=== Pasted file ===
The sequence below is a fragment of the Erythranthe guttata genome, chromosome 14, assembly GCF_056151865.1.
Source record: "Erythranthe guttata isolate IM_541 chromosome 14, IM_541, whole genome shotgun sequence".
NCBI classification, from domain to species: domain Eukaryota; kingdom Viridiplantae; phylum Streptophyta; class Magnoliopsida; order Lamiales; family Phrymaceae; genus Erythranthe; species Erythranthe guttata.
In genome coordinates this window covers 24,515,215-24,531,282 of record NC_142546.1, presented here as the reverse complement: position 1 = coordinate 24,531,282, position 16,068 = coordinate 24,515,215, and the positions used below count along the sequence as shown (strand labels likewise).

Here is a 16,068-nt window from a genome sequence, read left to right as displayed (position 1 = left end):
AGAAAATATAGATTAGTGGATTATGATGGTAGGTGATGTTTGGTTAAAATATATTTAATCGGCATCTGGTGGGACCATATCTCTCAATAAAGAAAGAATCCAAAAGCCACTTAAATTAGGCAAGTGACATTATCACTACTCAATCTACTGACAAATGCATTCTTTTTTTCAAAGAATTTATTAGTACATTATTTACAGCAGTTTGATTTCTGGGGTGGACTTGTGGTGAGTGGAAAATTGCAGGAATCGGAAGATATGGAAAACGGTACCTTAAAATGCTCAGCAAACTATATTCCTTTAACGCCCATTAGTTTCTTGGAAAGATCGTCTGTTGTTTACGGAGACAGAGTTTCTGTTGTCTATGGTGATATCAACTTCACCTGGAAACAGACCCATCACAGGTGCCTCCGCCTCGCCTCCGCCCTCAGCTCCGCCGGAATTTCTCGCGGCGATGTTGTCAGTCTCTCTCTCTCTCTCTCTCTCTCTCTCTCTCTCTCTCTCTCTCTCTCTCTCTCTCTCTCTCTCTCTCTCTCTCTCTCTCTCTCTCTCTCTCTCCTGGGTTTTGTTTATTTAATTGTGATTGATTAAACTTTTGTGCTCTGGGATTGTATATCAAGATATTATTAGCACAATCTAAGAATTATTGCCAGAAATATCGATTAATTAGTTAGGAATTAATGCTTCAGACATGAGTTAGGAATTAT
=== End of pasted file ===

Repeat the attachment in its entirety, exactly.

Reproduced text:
The sequence below is a fragment of the Erythranthe guttata genome, chromosome 14, assembly GCF_056151865.1.
Source record: "Erythranthe guttata isolate IM_541 chromosome 14, IM_541, whole genome shotgun sequence".
NCBI classification, from domain to species: domain Eukaryota; kingdom Viridiplantae; phylum Streptophyta; class Magnoliopsida; order Lamiales; family Phrymaceae; genus Erythranthe; species Erythranthe guttata.
In genome coordinates this window covers 24,515,215-24,531,282 of record NC_142546.1, presented here as the reverse complement: position 1 = coordinate 24,531,282, position 16,068 = coordinate 24,515,215, and the positions used below count along the sequence as shown (strand labels likewise).

Here is a 16,068-nt window from a genome sequence, read left to right as displayed (position 1 = left end):
AGAAAATATAGATTAGTGGATTATGATGGTAGGTGATGTTTGGTTAAAATATATTTAATCGGCATCTGGTGGGACCATATCTCTCAATAAAGAAAGAATCCAAAAGCCACTTAAATTAGGCAAGTGACATTATCACTACTCAATCTACTGACAAATGCATTCTTTTTTTCAAAGAATTTATTAGTACATTATTTACAGCAGTTTGATTTCTGGGGTGGACTTGTGGTGAGTGGAAAATTGCAGGAATCGGAAGATATGGAAAACGGTACCTTAAAATGCTCAGCAAACTATATTCCTTTAACGCCCATTAGTTTCTTGGAAAGATCGTCTGTTGTTTACGGAGACAGAGTTTCTGTTGTCTATGGTGATATCAACTTCACCTGGAAACAGACCCATCACAGGTGCCTCCGCCTCGCCTCCGCCCTCAGCTCCGCCGGAATTTCTCGCGGCGATGTTGTCAGTCTCTCTCTCTCTCTCTCTCTCTCTCTCTCTCTCTCTCTCTCTCTCTCTCTCTCTCTCTCTCTCTCTCTCTCTCTCTCTCTCTCTCTCTCTCTCCTGGGTTTTGTTTATTTAATTGTGATTGATTAAACTTTTGTGCTCTGGGATTGTATATCAAGATATTATTAGCACAATCTAAGAATTATTGCCAGAAATATCGATTAATTAGTTAGGAATTAATGCTTCAGACATGAGTTAGGAATTAT